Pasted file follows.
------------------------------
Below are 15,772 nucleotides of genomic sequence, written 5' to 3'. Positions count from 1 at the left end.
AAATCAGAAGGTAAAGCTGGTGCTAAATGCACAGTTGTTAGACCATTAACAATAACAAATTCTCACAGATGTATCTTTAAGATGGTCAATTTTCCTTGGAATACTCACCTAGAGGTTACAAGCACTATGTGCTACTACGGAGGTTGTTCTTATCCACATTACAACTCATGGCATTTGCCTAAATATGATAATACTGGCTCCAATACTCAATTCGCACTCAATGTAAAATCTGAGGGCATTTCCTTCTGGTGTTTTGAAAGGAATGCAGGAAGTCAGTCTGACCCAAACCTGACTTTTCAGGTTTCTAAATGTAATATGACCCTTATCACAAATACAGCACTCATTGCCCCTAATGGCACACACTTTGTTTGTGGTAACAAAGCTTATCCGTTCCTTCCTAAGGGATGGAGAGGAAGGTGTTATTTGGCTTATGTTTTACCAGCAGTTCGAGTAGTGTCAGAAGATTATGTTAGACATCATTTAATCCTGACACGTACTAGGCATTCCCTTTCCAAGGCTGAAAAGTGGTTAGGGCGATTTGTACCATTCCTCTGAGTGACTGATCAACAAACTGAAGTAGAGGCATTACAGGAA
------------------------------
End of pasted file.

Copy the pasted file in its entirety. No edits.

Below are 15,772 nucleotides of genomic sequence, written 5' to 3'. Positions count from 1 at the left end.
AAATCAGAAGGTAAAGCTGGTGCTAAATGCACAGTTGTTAGACCATTAACAATAACAAATTCTCACAGATGTATCTTTAAGATGGTCAATTTTCCTTGGAATACTCACCTAGAGGTTACAAGCACTATGTGCTACTACGGAGGTTGTTCTTATCCACATTACAACTCATGGCATTTGCCTAAATATGATAATACTGGCTCCAATACTCAATTCGCACTCAATGTAAAATCTGAGGGCATTTCCTTCTGGTGTTTTGAAAGGAATGCAGGAAGTCAGTCTGACCCAAACCTGACTTTTCAGGTTTCTAAATGTAATATGACCCTTATCACAAATACAGCACTCATTGCCCCTAATGGCACACACTTTGTTTGTGGTAACAAAGCTTATCCGTTCCTTCCTAAGGGATGGAGAGGAAGGTGTTATTTGGCTTATGTTTTACCAGCAGTTCGAGTAGTGTCAGAAGATTATGTTAGACATCATTTAATCCTGACACGTACTAGGCATTCCCTTTCCAAGGCTGAAAAGTGGTTAGGGCGATTTGTACCATTCCTCTGAGTGACTGATCAACAAACTGAAGTAGAGGCATTACAGGAA